When Hinnerk Ehlers and Katja Winterhalder moved their family to Hamburg, Germany, after seven years abroad in Canada, they knew what they wanted: a supercool, minimal, modernist house. Ehlers and Winterhalder were after lots of light, lots of functionality, and something durable enough for the kids to run around in. Ideally, they'd also get a chance to implement some of the ideas for better everyday living they’d aggregated over the years. Integrating state-of-the-art energy efficiency was nonnegotiable. Everything they found, however, was too old-fashioned, and it was all too expensive. So the couple—he works for a large frozen-foods company; she was a creative in an ad agency—went back to take a second look at a tiny 1907 villa in a great location they had dismissed the first time around.
Their initial reaction was understandable. In the 1960s, the two-story, 1,070-square-foot villa with pea-green faux masonry had been all but swallowed by an L-shaped addition that once served as a minimart. The whole thing—2,200 square feet between the two structures—had since been carved into three separate living units. Only two rooms were inhabitable; the rest were filled to the brim with electronics parts and junk. “It was the black sheep of the block,” says Winterhalder. But the price was right, and an S-Bahn transit station, a school, and a bakery were each a minute’s walk away. So, even though the family couldn’t do anything to change the odd layout without giving up space under new zoning ordinances, they decided to take a chance.
With just a few months to go on their temporary housing’s lease, Ehlers and Winterhalder had to get to work. For assistance, they drew on the know-how of Berlin-based architect Frank Drewes, of the firm Drewes+Strenge Arkitekten, whose father designed the modernist house Winterhalder grew up in.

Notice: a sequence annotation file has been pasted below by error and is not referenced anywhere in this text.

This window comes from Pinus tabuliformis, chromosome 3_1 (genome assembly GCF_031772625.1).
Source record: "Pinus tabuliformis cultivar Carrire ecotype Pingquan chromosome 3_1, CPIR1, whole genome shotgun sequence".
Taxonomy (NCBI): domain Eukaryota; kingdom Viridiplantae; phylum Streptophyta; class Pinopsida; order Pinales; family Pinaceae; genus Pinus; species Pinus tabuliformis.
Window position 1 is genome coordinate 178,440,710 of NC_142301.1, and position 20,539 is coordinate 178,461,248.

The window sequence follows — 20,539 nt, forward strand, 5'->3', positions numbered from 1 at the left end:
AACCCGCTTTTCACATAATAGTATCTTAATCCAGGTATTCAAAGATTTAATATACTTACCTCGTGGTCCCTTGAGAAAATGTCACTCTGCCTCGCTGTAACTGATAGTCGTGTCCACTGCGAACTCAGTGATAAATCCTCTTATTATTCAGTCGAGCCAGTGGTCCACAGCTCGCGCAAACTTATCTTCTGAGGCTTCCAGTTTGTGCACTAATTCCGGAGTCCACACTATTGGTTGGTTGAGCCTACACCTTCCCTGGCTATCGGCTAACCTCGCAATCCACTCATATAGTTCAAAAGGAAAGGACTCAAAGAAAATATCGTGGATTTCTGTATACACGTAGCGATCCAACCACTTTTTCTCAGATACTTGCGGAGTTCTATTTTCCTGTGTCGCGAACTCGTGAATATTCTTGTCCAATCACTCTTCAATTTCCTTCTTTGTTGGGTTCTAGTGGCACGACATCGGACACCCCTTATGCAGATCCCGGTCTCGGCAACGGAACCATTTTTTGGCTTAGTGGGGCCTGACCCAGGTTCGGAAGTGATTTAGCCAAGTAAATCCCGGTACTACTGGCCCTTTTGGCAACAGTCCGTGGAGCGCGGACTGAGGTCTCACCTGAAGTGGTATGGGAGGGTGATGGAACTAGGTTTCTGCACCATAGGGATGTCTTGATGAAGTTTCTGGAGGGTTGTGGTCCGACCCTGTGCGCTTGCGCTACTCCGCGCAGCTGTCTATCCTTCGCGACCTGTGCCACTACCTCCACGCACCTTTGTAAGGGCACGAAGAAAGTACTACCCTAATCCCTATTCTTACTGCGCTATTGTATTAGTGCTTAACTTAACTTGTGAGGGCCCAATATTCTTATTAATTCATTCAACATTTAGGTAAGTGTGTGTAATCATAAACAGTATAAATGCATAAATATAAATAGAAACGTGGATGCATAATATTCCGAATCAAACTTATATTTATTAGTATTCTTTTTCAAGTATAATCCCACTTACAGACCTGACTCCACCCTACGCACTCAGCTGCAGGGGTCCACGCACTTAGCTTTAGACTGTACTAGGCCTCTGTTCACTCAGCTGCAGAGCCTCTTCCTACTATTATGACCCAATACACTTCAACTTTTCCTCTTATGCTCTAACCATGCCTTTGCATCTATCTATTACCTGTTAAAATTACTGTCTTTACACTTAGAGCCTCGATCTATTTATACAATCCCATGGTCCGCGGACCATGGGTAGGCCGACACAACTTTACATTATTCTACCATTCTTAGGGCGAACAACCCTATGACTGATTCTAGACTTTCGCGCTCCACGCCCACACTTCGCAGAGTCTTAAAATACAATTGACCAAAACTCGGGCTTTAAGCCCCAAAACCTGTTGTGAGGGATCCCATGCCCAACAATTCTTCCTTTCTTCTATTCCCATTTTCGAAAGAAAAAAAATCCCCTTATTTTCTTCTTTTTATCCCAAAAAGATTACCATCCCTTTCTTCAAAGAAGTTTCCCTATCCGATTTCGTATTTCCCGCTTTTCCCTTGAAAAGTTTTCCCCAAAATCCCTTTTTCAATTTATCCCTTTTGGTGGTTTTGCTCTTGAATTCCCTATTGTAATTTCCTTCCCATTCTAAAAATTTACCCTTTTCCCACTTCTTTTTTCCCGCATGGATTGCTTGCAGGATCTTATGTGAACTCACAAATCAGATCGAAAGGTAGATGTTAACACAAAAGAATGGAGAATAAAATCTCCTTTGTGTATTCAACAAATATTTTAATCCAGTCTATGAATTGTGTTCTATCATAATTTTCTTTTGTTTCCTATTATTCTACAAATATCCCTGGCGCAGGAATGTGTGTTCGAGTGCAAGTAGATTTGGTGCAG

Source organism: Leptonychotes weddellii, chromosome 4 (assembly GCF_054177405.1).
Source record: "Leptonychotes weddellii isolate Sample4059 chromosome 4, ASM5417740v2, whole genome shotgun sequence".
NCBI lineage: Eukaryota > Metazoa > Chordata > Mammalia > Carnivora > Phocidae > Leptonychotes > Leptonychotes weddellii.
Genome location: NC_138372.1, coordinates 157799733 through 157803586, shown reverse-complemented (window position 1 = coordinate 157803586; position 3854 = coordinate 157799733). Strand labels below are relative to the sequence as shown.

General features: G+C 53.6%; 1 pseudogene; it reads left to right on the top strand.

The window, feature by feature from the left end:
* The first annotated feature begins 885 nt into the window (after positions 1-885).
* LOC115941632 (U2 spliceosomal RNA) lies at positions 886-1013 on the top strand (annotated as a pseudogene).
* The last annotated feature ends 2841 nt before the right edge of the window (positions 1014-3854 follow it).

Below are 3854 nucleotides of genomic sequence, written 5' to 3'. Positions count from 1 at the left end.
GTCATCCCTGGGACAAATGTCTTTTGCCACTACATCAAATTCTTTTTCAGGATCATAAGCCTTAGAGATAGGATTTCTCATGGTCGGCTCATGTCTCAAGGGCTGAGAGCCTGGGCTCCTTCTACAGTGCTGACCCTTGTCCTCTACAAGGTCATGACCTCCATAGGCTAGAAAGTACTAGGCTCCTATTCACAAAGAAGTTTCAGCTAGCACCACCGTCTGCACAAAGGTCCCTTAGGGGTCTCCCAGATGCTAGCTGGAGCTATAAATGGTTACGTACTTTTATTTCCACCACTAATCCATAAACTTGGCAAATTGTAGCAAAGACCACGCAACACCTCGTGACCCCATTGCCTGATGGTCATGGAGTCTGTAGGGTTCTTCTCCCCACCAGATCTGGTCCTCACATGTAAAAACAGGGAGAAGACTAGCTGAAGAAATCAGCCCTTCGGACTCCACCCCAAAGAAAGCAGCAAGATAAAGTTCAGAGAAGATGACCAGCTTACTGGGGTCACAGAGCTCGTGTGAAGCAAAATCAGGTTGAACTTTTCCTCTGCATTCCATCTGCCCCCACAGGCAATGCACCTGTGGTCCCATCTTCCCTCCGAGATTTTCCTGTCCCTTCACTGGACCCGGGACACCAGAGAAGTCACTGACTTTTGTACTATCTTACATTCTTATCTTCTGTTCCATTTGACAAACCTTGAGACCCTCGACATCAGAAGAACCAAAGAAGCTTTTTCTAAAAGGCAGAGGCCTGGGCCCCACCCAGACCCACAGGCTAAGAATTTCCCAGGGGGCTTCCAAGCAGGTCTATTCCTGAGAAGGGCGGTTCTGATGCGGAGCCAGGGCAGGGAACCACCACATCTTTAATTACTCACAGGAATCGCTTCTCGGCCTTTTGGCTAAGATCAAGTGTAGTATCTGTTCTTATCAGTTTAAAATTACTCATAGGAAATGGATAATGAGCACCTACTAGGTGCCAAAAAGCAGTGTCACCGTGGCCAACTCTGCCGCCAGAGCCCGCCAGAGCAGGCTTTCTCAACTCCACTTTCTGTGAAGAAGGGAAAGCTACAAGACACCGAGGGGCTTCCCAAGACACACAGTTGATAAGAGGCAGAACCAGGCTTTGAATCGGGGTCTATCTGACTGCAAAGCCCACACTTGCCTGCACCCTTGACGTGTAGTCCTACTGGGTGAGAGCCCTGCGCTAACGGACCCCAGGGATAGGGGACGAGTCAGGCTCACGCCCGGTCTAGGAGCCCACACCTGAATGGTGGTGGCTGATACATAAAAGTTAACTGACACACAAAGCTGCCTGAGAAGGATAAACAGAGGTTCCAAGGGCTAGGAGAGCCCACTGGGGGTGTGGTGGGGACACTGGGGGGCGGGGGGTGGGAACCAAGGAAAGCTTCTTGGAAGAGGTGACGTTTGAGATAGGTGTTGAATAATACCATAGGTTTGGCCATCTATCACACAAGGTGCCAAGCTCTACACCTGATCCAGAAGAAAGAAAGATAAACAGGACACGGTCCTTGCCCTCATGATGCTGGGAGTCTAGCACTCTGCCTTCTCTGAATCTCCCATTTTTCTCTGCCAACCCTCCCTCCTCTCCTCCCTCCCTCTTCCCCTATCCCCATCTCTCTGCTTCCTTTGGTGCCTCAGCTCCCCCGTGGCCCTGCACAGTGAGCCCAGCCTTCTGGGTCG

While Drewes’s high-end, high-drama, high-design work fit right in with the cool Asian flats pictured in Winterhalder’s inspiration scrapbook, one issue remained. “We told Frank, ‘We have a small budget and no time,’” says Ehlers. “He said, ‘That’s a problem.’” They had spent two-thirds of what they could afford on the property, and the remaining third had to cover all the major renovations, repairs, and energy-savings measures required, leaving almost nothing for stylistic flourishes. Instead, the cool had to be built in from the beginning, along with the new walls and wiring.
With the help of Volker Schmidt—a laid-back, experimentally minded local who served as the construction architect—20 debris boxes to haul away junk, and lots of hours clocked on the Internet looking for the right raw materials, the team made it happen. A mere six months after signing the purchase papers, Ehlers, Winterhalder, and their two kids, Jonne and Oona, moved into a truly modernist miracle.
Writer Sally McGrane flew to Copenhagen from her home in Berlin to visit the Mountain Dwellings. She was particularly impressed by the Victor Ash murals in the garage of wolves and moose atop wreaked cars. What she found hard to believe, however, was that David Zahle, a resident and one of the architects who helped design the building, has never had any dreams about the "car cathedral" under his home.